Two Options For Defending Yourself Against Assault Charges
Although assault is typically charged as a misdemeanor, being convicted of the crime can still mean jail time, fines, and other problems. To get the case off his or her desk, the prosecutor will likely offer a plea deal, but here are two defenses you can use that may help you avoid a conviction altogether.
Show the Threat Wasn't Credible
Assault is defined as a verbal or non-verbal threat that causes the recipient to fear he or she will be harmed in some way. For instance, if you point a gun at someone, you may be charged with assault even if you don't verbalize the threat because the person at the other end of the barrel would reasonably be afraid of getting shot.
One defense against assault charges is to show the threat wasn't credible, i.e. there was no way you could follow through and actually hurt the alleged victim. Going back to the previous example, if the gun in your hands was a toy and it was obvious the device couldn't harm the individual, then you likely would be found not guilty because there was no way you could follow through on whatever threat was being made.
Be aware, though, that the standard in an assault case like this would be whether a reasonable person would find the threat credible based on the circumstances. Pointing an unloaded gun at someone would still qualify as assault if the individual didn't know there was no ammunition in the firearm. If you show the person the gun isn't loaded before aiming it at the individual, then the threat of harm goes away as does the basis for the assault charge.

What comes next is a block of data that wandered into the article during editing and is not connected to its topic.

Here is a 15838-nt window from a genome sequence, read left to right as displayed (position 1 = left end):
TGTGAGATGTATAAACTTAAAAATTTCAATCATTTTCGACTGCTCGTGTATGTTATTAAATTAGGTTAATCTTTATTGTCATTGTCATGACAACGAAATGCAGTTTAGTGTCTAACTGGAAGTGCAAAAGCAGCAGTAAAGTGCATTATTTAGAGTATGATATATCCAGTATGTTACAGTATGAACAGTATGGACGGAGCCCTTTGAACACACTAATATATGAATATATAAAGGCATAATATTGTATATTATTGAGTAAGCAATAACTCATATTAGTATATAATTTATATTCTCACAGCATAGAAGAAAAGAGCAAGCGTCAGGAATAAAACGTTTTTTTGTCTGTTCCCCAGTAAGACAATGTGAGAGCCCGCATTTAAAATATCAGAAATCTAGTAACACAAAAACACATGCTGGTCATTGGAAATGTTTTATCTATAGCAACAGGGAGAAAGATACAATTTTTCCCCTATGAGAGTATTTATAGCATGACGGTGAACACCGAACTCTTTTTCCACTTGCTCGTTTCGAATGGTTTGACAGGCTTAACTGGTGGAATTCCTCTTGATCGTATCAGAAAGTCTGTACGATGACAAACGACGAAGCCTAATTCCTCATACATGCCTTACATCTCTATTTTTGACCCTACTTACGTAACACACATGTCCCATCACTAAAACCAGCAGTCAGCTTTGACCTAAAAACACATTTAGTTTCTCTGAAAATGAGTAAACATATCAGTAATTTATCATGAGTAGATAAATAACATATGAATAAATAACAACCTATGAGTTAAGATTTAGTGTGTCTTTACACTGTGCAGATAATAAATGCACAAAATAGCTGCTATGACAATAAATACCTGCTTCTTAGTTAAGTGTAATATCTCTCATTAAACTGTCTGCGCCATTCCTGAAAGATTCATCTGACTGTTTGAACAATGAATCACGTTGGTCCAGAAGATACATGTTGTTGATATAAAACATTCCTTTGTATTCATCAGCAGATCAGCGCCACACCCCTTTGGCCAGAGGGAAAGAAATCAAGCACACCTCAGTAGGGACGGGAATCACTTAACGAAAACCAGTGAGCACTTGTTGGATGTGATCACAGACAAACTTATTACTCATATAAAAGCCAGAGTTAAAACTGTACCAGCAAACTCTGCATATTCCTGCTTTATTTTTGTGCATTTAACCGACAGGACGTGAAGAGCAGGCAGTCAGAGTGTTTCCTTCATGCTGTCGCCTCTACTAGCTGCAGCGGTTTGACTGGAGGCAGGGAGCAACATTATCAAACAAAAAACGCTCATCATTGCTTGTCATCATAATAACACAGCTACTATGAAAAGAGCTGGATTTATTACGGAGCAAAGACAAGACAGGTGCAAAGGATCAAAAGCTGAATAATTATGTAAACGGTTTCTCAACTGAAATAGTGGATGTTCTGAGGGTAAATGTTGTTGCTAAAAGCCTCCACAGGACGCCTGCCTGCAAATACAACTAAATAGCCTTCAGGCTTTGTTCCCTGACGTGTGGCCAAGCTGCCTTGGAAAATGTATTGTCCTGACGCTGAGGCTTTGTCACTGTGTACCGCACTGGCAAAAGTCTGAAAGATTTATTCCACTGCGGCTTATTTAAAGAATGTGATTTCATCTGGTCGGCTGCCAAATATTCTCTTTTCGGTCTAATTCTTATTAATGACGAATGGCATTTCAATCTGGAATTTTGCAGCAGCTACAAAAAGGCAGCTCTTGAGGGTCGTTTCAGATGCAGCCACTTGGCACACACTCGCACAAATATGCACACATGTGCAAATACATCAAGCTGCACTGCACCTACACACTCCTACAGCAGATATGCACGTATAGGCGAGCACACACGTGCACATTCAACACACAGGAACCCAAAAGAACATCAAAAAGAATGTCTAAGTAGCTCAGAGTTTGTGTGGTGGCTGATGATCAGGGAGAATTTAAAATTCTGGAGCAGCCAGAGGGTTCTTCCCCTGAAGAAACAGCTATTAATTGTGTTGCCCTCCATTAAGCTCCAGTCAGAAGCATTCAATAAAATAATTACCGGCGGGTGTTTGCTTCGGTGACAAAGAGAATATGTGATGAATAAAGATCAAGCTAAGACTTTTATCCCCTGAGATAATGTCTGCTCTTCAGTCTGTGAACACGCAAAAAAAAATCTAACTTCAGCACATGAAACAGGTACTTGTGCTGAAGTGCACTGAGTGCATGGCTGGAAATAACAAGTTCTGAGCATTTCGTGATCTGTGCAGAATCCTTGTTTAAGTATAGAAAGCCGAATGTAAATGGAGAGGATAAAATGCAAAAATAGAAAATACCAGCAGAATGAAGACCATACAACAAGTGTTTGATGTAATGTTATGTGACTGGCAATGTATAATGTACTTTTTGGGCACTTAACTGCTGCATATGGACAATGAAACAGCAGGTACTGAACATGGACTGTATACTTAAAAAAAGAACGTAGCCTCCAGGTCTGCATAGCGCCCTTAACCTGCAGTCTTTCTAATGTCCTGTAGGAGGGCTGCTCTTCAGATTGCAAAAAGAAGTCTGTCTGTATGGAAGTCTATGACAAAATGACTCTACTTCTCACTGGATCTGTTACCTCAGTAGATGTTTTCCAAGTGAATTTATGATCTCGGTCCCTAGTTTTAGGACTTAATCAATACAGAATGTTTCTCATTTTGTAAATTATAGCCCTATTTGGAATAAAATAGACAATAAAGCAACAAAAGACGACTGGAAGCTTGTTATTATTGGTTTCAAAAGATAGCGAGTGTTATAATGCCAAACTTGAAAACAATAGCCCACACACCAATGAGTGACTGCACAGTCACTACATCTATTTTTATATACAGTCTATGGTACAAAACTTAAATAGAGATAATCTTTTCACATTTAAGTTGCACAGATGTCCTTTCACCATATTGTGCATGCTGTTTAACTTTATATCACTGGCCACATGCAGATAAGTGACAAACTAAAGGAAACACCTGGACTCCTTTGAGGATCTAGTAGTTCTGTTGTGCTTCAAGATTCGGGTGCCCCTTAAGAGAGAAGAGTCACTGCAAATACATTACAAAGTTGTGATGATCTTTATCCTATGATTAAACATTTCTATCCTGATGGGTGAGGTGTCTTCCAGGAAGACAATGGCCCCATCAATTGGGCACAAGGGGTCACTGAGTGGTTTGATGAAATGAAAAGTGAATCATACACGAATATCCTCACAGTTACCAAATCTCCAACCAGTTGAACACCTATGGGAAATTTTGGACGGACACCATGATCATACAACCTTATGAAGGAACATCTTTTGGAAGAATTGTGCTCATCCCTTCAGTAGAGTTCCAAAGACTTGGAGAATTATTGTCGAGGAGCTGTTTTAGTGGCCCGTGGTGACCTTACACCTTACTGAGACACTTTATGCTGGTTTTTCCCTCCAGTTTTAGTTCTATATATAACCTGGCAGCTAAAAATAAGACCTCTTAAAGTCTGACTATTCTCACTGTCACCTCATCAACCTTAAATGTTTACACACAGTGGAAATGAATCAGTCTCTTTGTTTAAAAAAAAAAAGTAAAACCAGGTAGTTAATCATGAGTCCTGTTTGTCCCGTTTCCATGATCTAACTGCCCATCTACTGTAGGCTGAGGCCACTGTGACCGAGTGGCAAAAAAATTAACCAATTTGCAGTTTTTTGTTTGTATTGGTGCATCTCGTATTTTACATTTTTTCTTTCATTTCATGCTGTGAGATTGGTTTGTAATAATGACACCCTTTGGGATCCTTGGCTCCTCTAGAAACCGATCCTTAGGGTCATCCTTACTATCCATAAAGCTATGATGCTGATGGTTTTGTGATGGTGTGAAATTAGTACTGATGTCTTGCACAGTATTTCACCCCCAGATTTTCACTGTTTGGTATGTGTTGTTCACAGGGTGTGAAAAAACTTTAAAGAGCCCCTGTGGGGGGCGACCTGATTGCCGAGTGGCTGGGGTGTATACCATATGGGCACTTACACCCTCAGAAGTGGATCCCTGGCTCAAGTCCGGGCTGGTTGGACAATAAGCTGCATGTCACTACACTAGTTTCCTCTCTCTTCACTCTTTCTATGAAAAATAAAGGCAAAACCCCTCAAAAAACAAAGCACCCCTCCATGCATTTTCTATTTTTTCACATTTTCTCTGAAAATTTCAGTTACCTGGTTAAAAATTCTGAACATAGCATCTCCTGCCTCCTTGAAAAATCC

Show It Was Necessary
Another way to avoid being convicted of assault it to prove it was necessary for you to take the actions you did. This is typically the best way to go in situations where you were protecting yourself (self-defense), other people, or property. It appears someone is about to hit your child. Screaming that you will punch the person in the face if he or she harms your child would be justified because you are trying to prevent that person from hurting someone else.
To prevail with this defense, you must show you had a reasonable fear the other person would do harm to you, someone else, or your property. If the person didn't pose a credible threat, then you may still end up being convicted.
For help with an assault case, contact a criminal defense attorney like those at a business like Pollack & Ball LLC.